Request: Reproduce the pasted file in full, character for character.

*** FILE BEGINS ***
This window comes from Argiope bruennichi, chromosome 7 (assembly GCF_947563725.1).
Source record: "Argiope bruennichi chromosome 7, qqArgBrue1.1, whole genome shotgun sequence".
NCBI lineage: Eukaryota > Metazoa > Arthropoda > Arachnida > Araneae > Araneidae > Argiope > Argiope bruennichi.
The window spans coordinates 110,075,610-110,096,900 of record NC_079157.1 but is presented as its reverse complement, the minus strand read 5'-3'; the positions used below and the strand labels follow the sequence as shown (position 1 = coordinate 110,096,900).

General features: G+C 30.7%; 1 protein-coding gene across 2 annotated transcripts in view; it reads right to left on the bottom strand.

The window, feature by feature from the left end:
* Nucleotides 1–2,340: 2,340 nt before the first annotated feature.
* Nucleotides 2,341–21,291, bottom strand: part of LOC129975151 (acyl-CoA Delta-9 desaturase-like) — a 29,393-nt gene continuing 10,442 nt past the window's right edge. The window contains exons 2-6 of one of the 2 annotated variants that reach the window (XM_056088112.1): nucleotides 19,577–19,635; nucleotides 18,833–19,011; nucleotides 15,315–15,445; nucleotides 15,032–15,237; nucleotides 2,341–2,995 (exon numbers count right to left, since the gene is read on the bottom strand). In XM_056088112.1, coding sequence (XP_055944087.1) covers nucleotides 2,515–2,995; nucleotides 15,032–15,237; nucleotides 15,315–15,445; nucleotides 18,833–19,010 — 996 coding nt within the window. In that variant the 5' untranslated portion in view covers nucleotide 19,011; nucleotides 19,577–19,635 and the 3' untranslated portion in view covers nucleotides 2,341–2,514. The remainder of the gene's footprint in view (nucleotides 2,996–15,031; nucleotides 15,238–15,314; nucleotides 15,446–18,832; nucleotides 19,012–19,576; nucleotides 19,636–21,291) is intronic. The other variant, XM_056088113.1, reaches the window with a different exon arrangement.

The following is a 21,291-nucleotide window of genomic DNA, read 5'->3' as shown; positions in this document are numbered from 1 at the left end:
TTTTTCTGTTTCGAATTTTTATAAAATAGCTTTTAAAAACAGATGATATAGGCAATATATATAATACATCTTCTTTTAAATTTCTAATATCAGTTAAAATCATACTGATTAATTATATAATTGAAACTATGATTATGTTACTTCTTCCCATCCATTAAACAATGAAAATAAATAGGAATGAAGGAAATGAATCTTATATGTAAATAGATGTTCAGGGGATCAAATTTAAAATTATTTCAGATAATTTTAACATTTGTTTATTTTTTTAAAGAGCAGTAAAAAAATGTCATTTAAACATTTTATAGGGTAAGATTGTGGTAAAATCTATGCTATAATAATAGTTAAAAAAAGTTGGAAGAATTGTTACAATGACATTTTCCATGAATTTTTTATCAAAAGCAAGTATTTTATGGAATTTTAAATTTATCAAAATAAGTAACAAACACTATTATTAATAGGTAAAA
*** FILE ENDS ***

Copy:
This window comes from Argiope bruennichi, chromosome 7 (assembly GCF_947563725.1).
Source record: "Argiope bruennichi chromosome 7, qqArgBrue1.1, whole genome shotgun sequence".
NCBI lineage: Eukaryota > Metazoa > Arthropoda > Arachnida > Araneae > Araneidae > Argiope > Argiope bruennichi.
The window spans coordinates 110,075,610-110,096,900 of record NC_079157.1 but is presented as its reverse complement, the minus strand read 5'-3'; the positions used below and the strand labels follow the sequence as shown (position 1 = coordinate 110,096,900).

General features: G+C 30.7%; 1 protein-coding gene across 2 annotated transcripts in view; it reads right to left on the bottom strand.

The window, feature by feature from the left end:
* Nucleotides 1–2,340: 2,340 nt before the first annotated feature.
* Nucleotides 2,341–21,291, bottom strand: part of LOC129975151 (acyl-CoA Delta-9 desaturase-like) — a 29,393-nt gene continuing 10,442 nt past the window's right edge. The window contains exons 2-6 of one of the 2 annotated variants that reach the window (XM_056088112.1): nucleotides 19,577–19,635; nucleotides 18,833–19,011; nucleotides 15,315–15,445; nucleotides 15,032–15,237; nucleotides 2,341–2,995 (exon numbers count right to left, since the gene is read on the bottom strand). In XM_056088112.1, coding sequence (XP_055944087.1) covers nucleotides 2,515–2,995; nucleotides 15,032–15,237; nucleotides 15,315–15,445; nucleotides 18,833–19,010 — 996 coding nt within the window. In that variant the 5' untranslated portion in view covers nucleotide 19,011; nucleotides 19,577–19,635 and the 3' untranslated portion in view covers nucleotides 2,341–2,514. The remainder of the gene's footprint in view (nucleotides 2,996–15,031; nucleotides 15,238–15,314; nucleotides 15,446–18,832; nucleotides 19,012–19,576; nucleotides 19,636–21,291) is intronic. The other variant, XM_056088113.1, reaches the window with a different exon arrangement.

The following is a 21,291-nucleotide window of genomic DNA, read 5'->3' as shown; positions in this document are numbered from 1 at the left end:
TTTTTCTGTTTCGAATTTTTATAAAATAGCTTTTAAAAACAGATGATATAGGCAATATATATAATACATCTTCTTTTAAATTTCTAATATCAGTTAAAATCATACTGATTAATTATATAATTGAAACTATGATTATGTTACTTCTTCCCATCCATTAAACAATGAAAATAAATAGGAATGAAGGAAATGAATCTTATATGTAAATAGATGTTCAGGGGATCAAATTTAAAATTATTTCAGATAATTTTAACATTTGTTTATTTTTTTAAAGAGCAGTAAAAAAATGTCATTTAAACATTTTATAGGGTAAGATTGTGGTAAAATCTATGCTATAATAATAGTTAAAAAAAGTTGGAAGAATTGTTACAATGACATTTTCCATGAATTTTTTATCAAAAGCAAGTATTTTATGGAATTTTAAATTTATCAAAATAAGTAACAAACACTATTATTAATAGGTAAAA